Kelvin Pierce of Commonwealth Home Remodelers in Vienna, Va., can give accurate ballpark estimates on design/build remodeling jobs in about 20 minutes. How accurate? “Although we tell clients [that we can estimate to within] 10% or 15% of the final selling price, we're usually within 5%,” he says.

Pierce credits his accuracy to “reliance on historical data and willingness to remember numbers.” For the last five years, he and his estimator have created monthly reports on estimated and actual costs for every job. Pierce used this data to create an Excel spreadsheet with costs for different phases of different types of jobs.

To create a ballpark estimate, Pierce asks prospects a set of questions, then compares the answers to the spreadsheet. It's not strictly a mechanical process, however. Pierce uses his judgment and past experience to estimate costs based on what the current project requires and how it relates to costs incurred on past jobs.

Pierce is so confident about his system that he even gives rough quotes over the phone. “We get 300 calls per year, so we can't visit each one of them,” he says. In fact, he says it's a good pre-qualifying tool. “If I give them a figure of around $25,000 and they say they were thinking of $10,000, I can tell them that we're probably not a good fit for them.”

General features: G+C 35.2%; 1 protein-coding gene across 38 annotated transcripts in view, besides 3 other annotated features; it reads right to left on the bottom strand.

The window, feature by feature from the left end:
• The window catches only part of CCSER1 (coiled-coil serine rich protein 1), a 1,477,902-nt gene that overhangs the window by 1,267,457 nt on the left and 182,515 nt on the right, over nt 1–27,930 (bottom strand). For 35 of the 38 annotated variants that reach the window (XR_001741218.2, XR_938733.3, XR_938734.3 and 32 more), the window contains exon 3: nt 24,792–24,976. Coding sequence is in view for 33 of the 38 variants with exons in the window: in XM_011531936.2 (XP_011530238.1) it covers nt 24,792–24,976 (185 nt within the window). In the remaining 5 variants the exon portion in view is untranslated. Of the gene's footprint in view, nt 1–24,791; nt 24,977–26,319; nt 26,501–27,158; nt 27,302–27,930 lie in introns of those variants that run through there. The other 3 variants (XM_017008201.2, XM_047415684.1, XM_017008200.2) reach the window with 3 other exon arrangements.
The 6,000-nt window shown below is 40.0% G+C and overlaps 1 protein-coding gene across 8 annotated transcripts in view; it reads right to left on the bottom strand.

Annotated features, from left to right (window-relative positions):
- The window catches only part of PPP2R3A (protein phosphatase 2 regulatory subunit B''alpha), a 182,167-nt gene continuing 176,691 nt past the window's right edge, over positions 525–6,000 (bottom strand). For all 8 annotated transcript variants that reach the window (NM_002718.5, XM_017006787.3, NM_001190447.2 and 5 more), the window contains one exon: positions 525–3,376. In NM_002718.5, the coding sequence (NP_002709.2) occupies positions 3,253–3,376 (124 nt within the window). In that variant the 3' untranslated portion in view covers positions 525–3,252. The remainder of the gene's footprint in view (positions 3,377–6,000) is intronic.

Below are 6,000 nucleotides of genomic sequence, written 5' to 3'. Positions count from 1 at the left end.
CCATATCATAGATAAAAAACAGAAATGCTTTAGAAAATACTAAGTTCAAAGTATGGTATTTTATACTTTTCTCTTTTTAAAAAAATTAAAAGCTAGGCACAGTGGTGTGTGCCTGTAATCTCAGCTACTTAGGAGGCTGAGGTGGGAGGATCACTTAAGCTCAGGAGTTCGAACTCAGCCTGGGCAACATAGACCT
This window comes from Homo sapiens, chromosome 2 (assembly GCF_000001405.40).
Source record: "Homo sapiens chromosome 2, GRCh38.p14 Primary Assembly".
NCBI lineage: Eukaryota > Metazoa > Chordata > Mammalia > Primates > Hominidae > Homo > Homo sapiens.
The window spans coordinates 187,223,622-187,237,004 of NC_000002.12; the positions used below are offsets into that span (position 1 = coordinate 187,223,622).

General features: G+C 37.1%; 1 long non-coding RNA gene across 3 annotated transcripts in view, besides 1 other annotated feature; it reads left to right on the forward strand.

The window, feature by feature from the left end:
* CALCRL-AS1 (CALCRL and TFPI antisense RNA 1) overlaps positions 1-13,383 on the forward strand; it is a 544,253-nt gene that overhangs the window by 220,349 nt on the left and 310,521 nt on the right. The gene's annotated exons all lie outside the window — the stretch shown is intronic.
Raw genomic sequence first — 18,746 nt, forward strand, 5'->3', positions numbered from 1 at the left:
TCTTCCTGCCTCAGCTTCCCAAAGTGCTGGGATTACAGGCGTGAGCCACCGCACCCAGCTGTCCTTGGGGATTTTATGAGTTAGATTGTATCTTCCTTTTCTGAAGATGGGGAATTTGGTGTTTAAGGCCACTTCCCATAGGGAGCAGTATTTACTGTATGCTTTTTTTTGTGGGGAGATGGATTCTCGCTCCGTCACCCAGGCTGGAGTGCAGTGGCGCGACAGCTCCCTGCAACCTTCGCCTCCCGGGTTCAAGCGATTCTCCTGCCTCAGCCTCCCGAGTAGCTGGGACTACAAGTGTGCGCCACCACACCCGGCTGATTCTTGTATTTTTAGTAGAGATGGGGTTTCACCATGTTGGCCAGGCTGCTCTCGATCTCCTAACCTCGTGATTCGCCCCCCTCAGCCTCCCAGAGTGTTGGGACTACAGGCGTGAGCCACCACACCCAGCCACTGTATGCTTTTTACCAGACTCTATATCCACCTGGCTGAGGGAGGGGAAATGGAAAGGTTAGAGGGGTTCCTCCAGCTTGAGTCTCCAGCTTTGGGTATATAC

The Client Interview To create a ballpark estimate, Kelvin Pierce interviews his clients. “I try to determine the general project scope and the level of fixtures and finishes the client is looking for,” he says. Pierce asks clients questions about the age of the home, site access, and whether the remodel will add space or will stay within the existing footprint. If adding on, he probes about dimensions and what type of foundations they would consider. He also enquires about fixtures, interior finishes (especially flooring), and exterior finishes. Finally, he asks about budget. “Depending upon their response to my budget question, I may start quoting typical ranges on what the budget should be based upon historical data,” Pierce says. “The goal is to help both of us determine if there is a potential fit and if it makes sense to take it to the next step.”